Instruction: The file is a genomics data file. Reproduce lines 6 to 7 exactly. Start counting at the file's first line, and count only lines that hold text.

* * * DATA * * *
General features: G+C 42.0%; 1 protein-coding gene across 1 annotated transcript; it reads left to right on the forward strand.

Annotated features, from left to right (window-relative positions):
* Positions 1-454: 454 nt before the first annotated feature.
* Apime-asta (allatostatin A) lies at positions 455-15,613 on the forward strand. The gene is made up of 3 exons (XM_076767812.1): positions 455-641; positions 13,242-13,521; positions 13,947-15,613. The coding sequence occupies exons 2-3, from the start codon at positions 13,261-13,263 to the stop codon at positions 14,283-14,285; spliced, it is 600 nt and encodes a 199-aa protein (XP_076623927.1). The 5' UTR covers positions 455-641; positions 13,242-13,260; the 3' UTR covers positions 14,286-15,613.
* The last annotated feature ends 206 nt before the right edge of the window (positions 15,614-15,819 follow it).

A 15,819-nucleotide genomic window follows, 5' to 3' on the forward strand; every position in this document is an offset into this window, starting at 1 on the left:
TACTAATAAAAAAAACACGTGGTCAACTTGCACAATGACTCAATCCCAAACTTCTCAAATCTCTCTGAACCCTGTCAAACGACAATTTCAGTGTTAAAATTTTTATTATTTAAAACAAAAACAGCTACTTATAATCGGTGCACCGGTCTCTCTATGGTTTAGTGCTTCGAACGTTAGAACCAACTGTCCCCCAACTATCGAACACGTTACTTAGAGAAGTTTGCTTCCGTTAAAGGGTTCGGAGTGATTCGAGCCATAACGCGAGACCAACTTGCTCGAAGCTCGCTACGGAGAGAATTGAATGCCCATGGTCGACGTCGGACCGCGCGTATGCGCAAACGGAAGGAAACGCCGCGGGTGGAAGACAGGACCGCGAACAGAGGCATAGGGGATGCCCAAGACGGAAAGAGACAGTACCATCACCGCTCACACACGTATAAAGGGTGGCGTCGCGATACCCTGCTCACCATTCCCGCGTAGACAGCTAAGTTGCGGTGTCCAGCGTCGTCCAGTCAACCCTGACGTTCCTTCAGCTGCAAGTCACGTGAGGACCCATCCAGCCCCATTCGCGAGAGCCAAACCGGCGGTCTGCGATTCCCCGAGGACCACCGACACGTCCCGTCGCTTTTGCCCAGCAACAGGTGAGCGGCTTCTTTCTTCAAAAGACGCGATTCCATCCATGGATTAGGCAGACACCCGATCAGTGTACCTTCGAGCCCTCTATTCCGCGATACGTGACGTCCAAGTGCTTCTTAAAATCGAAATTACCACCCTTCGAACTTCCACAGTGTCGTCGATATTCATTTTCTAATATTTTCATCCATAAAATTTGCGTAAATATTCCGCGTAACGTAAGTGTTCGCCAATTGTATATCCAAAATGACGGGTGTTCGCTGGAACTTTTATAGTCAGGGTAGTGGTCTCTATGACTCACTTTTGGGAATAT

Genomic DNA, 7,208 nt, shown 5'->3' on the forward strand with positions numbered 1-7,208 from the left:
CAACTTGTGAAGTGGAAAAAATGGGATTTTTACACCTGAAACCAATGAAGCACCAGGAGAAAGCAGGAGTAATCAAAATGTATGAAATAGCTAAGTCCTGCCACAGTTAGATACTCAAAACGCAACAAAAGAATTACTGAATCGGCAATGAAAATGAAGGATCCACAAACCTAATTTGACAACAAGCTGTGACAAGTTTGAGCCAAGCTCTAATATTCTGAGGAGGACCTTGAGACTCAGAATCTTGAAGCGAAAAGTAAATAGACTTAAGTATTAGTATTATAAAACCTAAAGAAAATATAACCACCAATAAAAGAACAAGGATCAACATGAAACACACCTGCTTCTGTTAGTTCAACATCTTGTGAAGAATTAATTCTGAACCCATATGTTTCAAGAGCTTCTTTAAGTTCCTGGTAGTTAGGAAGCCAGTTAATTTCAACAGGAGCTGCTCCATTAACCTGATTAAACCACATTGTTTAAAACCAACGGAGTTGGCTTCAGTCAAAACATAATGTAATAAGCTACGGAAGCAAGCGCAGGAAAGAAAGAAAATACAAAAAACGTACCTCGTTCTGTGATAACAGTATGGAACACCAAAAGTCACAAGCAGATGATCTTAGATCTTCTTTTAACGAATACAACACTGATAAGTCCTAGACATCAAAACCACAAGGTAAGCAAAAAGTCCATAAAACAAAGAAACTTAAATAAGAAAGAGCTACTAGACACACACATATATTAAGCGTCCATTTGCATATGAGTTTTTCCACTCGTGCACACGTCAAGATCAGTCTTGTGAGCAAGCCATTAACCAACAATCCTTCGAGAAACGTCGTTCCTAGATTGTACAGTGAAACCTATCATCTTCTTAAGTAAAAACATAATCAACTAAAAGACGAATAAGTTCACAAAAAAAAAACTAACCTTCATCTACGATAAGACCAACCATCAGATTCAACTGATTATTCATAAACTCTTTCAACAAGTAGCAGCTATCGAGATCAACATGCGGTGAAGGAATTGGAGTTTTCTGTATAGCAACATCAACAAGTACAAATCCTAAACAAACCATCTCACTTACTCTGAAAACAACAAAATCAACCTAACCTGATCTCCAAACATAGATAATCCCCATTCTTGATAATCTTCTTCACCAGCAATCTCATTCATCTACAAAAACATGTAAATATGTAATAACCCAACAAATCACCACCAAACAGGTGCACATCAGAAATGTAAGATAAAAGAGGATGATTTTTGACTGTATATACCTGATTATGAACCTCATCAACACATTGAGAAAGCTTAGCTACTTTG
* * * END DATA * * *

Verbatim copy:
A 15,819-nucleotide genomic window follows, 5' to 3' on the forward strand; every position in this document is an offset into this window, starting at 1 on the left:
TACTAATAAAAAAAACACGTGGTCAACTTGCACAATGACTCAATCCCAAACTTCTCAAATCTCTCTGAACCCTGTCAAACGACAATTTCAGTGTTAAAATTTTTATTATTTAAAACAAAAACAGCTACTTATAATCGGTGCACCGGTCTCTCTATGGTTTAGTGCTTCGAACGTTAGAACCAACTGTCCCCCAACTATCGAACACGTTACTTAGAGAAGTTTGCTTCCGTTAAAGGGTTCGGAGTGATTCGAGCCATAACGCGAGACCAACTTGCTCGAAGCTCGCTACGGAGAGAATTGAATGCCCATGGTCGACGTCGGACCGCGCGTATGCGCAAACGGAAGGAAACGCCGCGGGTGGAAGACAGGACCGCGAACAGAGGCATAGGGGATGCCCAAGACGGAAAGAGACAGTACCATCACCGCTCACACACGTATAAAGGGTGGCGTCGCGATACCCTGCTCACCATTCCCGCGTAGACAGCTAAGTTGCGGTGTCCAGCGTCGTCCAGTCAACCCTGACGTTCCTTCAGCTGCAAGTCACGTGAGGACCCATCCAGCCCCATTCGCGAGAGCCAAACCGGCGGTCTGCGATTCCCCGAGGACCACCGACACGTCCCGTCGCTTTTGCCCAGCAACAGGTGAGCGGCTTCTTTCTTCAAAAGACGCGATTCCATCCATGGATTAGGCAGACACCCGATCAGTGTACCTTCGAGCCCTCTATTCCGCGATACGTGACGTCCAAGTGCTTCTTAAAATCGAAATTACCACCCTTCGAACTTCCACAGTGTCGTCGATATTCATTTTCTAATATTTTCATCCATAAAATTTGCGTAAATATTCCGCGTAACGTAAGTGTTCGCCAATTGTATATCCAAAATGACGGGTGTTCGCTGGAACTTTTATAGTCAGGGTAGTGGTCTCTATGACTCACTTTTGGGAATAT